GDP (purchasing power parity)
$15.29 trillion (2011 est.)
$14.58 trillion (2009 est.)
data are in 2011 US dollars
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GDP (official exchange rate)
$15.09 trillion (2011 est.)
GDP - real growth rate
1.7% (2011 est.)
-3.5% (2009 est.)
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GDP - per capita (PPP)
$49,000 (2011 est.)
$47,400 (2009 est.)
data are in 2011 US dollars
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GDP - composition by sector
79.6% (2011 est.)
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Labor force
153.6 million
includes unemployed (2011 est.)
Labor force - by occupation
farming, forestry, and fishing:
manufacturing, extraction, transportation, and crafts:
managerial, professional, and technical:
sales and office:
other services:
figures exclude the unemployed (2009)
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Unemployment rate
9% (2011 est.)
9.6% (2010 est.)
Population below poverty line
15.1% (2010 est.)
Household income or consumption by percentage share
lowest 10%:
highest 10%:
30% (2007 est.)
Distribution of family income - Gini index
45 (2007)
40.8 (1997)
Investment (gross fixed)
12.4% of GDP (2011 est.)
$2.303 trillion
$3.599 trillion
for the US, revenues exclude social contributions of approximately $1.0 trillion; expenditures exclude social benefits of approximately $2.3 trillion (2011 est.)
Taxes and other revenues
15.3% of GDP
excludes contributions for social security and other programs; if social contributions were added, taxes and other revenues would amount to approximately 22% of GDP (2011 est.)
Budget surplus (+) or deficit (-)
-8.6% of GDP (2011 est.)
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Public debt
67.7% of GDP (2011 est.)
62.8% of GDP (2010 est.)
data cover only what the United States Treasury denotes as "Debt Held by the Public," which includes all debt instruments issued by the Treasury that are owned by non-US Government entities; the data include Treasury debt held by foreign entities; the data exclude debt issued by individual US states, as well as intra-governmental debt; intra-governmental debt consists of Treasury borrowings from surpluses in the trusts for Federal Social Security, Federal Employees, Hospital Insurance (Medicare and Medicaid), Disability and Unemployment, and several other smaller trusts; if data for intra-government debt were added, "Gross Debt" would increase by about one-third of GDP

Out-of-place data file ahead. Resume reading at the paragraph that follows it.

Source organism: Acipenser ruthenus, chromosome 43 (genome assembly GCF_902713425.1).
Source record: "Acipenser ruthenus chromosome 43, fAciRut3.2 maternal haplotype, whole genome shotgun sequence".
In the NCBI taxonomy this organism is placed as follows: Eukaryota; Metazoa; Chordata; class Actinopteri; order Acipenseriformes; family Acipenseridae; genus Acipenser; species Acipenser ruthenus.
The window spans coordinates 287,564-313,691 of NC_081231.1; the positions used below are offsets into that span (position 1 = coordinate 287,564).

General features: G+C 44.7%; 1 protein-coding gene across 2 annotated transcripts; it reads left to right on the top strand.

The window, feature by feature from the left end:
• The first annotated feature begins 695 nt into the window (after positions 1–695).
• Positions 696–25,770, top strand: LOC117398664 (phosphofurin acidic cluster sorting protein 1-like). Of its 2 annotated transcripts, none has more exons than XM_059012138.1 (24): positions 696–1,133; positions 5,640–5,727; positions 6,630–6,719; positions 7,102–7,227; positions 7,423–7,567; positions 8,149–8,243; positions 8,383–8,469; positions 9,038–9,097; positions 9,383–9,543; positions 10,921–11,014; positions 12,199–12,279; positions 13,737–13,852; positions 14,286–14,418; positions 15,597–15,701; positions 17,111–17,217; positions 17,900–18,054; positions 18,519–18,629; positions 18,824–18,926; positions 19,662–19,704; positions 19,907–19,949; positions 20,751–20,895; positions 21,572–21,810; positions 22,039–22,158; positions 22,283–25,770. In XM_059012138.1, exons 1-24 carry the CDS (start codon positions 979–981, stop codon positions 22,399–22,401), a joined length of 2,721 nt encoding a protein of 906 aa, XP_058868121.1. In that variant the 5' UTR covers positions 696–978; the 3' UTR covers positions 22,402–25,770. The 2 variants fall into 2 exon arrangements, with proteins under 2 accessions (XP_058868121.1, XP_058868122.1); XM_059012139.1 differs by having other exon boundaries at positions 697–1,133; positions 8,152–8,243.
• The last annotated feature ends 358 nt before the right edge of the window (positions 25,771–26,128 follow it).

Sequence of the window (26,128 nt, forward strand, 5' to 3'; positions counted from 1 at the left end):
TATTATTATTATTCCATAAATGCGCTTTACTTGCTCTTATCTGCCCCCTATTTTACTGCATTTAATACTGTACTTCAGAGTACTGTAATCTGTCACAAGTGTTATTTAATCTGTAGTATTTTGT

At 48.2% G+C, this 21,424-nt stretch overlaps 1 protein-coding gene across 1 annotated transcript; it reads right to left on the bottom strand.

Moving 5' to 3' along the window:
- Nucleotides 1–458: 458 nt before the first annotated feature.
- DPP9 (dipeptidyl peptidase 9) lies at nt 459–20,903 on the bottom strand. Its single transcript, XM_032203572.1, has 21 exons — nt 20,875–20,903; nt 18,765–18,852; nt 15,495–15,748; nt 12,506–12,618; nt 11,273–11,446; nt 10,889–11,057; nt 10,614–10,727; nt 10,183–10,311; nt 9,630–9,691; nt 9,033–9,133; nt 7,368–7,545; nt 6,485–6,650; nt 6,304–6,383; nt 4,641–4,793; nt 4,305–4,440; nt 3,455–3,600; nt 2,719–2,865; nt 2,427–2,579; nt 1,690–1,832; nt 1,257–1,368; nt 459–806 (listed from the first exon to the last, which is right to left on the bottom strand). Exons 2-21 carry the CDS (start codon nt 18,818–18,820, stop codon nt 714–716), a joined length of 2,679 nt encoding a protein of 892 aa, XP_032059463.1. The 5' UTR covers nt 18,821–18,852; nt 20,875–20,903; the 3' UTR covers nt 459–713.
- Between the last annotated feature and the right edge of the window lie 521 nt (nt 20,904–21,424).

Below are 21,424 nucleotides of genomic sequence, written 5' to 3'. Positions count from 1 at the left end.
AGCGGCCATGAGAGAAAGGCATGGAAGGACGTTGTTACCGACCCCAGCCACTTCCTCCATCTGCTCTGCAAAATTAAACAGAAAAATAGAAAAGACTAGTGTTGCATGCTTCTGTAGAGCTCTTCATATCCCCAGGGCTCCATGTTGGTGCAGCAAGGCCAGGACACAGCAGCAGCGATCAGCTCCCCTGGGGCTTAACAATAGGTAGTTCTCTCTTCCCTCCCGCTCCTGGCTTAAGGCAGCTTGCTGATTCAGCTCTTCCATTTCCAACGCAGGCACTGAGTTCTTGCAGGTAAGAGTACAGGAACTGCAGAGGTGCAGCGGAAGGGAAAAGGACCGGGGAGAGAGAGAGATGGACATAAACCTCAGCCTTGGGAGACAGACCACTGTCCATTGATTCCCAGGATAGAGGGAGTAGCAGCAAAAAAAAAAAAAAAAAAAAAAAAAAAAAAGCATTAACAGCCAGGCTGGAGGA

Inflation rate (consumer prices)
3.1% (2011 est.)
1.6% (2010 est.)
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Central bank discount rate
0.5% (31 December 2010)
0.5% (31 December 2009)
Commercial bank prime lending rate
3.25% (31 December 2011 est.)
3.25% (31 December 2010 est.)
Stock of narrow money
$2.324 trillion (31 December 2011 est.)
$1.742 trillion (31 December 2010 est.)
Stock of broad money
$12.99 trillion (31 December 2011 est.)
$12.37 trillion (31 December 2009 est.)
Stock of domestic credit
$32.61 trillion (31 December 2009 est.)
$31.53 trillion (31 December 2008 est.)
Market value of publicly traded shares
$15.64 trillion (31 December 2011)
$15.08 trillion (31 December 2009)
Agriculture - products
wheat, corn, other grains, fruits, vegetables, cotton; beef, pork, poultry, dairy products; fish; forest products
highly diversified, world leading, high-technology innovator, second largest industrial output in world; petroleum, steel, motor vehicles, aerospace, telecommunications, chemicals, electronics, food processing, consumer goods, lumber, mining
Industrial production growth rate
4.1% (2011 est.)
Electricity - consumption
3.741 trillion kWh (2009 est.)
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Electricity - exports
18.11 billion kWh (2009 est.)
Electricity - imports
34.32 billion kWh (2009 est.)
Oil - production
9.688 million bbl/day (2010 est.)
Oil - consumption
19.15 million bbl/day (2010 est.)
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Oil - exports